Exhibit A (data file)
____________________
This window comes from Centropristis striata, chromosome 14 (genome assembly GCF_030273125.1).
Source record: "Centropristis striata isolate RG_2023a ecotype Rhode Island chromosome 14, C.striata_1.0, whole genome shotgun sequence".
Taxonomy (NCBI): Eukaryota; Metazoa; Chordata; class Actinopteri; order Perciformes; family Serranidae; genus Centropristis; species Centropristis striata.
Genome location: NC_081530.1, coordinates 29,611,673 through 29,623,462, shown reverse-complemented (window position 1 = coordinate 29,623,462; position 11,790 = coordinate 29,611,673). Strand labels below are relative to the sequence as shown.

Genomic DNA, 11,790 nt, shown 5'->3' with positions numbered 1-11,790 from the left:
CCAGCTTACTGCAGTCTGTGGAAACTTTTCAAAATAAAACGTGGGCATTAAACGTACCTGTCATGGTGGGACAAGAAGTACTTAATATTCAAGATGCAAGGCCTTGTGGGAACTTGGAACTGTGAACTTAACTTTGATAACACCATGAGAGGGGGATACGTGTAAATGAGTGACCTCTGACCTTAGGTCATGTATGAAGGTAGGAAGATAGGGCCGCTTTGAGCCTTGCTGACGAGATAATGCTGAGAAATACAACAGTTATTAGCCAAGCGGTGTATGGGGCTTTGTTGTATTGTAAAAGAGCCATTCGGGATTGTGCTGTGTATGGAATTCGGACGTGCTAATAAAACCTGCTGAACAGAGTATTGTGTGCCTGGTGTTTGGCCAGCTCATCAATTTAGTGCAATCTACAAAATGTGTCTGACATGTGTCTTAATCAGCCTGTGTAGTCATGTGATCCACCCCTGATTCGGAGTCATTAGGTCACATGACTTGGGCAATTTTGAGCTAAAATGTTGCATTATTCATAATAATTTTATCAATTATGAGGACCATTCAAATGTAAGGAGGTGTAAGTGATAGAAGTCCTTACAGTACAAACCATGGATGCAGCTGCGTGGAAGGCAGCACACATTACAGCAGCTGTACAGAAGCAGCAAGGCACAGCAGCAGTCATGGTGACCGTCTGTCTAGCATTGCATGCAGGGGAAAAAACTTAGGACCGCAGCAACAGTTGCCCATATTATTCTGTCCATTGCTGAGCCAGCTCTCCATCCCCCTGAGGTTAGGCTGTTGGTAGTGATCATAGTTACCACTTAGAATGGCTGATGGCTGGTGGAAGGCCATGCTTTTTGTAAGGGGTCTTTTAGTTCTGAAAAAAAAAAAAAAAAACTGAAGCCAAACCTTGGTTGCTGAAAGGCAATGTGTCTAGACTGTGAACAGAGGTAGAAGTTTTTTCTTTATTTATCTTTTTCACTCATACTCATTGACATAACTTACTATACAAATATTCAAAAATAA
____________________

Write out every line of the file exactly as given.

This window comes from Centropristis striata, chromosome 14 (genome assembly GCF_030273125.1).
Source record: "Centropristis striata isolate RG_2023a ecotype Rhode Island chromosome 14, C.striata_1.0, whole genome shotgun sequence".
Taxonomy (NCBI): Eukaryota; Metazoa; Chordata; class Actinopteri; order Perciformes; family Serranidae; genus Centropristis; species Centropristis striata.
Genome location: NC_081530.1, coordinates 29,611,673 through 29,623,462, shown reverse-complemented (window position 1 = coordinate 29,623,462; position 11,790 = coordinate 29,611,673). Strand labels below are relative to the sequence as shown.

Genomic DNA, 11,790 nt, shown 5'->3' with positions numbered 1-11,790 from the left:
CCAGCTTACTGCAGTCTGTGGAAACTTTTCAAAATAAAACGTGGGCATTAAACGTACCTGTCATGGTGGGACAAGAAGTACTTAATATTCAAGATGCAAGGCCTTGTGGGAACTTGGAACTGTGAACTTAACTTTGATAACACCATGAGAGGGGGATACGTGTAAATGAGTGACCTCTGACCTTAGGTCATGTATGAAGGTAGGAAGATAGGGCCGCTTTGAGCCTTGCTGACGAGATAATGCTGAGAAATACAACAGTTATTAGCCAAGCGGTGTATGGGGCTTTGTTGTATTGTAAAAGAGCCATTCGGGATTGTGCTGTGTATGGAATTCGGACGTGCTAATAAAACCTGCTGAACAGAGTATTGTGTGCCTGGTGTTTGGCCAGCTCATCAATTTAGTGCAATCTACAAAATGTGTCTGACATGTGTCTTAATCAGCCTGTGTAGTCATGTGATCCACCCCTGATTCGGAGTCATTAGGTCACATGACTTGGGCAATTTTGAGCTAAAATGTTGCATTATTCATAATAATTTTATCAATTATGAGGACCATTCAAATGTAAGGAGGTGTAAGTGATAGAAGTCCTTACAGTACAAACCATGGATGCAGCTGCGTGGAAGGCAGCACACATTACAGCAGCTGTACAGAAGCAGCAAGGCACAGCAGCAGTCATGGTGACCGTCTGTCTAGCATTGCATGCAGGGGAAAAAACTTAGGACCGCAGCAACAGTTGCCCATATTATTCTGTCCATTGCTGAGCCAGCTCTCCATCCCCCTGAGGTTAGGCTGTTGGTAGTGATCATAGTTACCACTTAGAATGGCTGATGGCTGGTGGAAGGCCATGCTTTTTGTAAGGGGTCTTTTAGTTCTGAAAAAAAAAAAAAAAAACTGAAGCCAAACCTTGGTTGCTGAAAGGCAATGTGTCTAGACTGTGAACAGAGGTAGAAGTTTTTTCTTTATTTATCTTTTTCACTCATACTCATTGACATAACTTACTATACAAATATTCAAAAATAA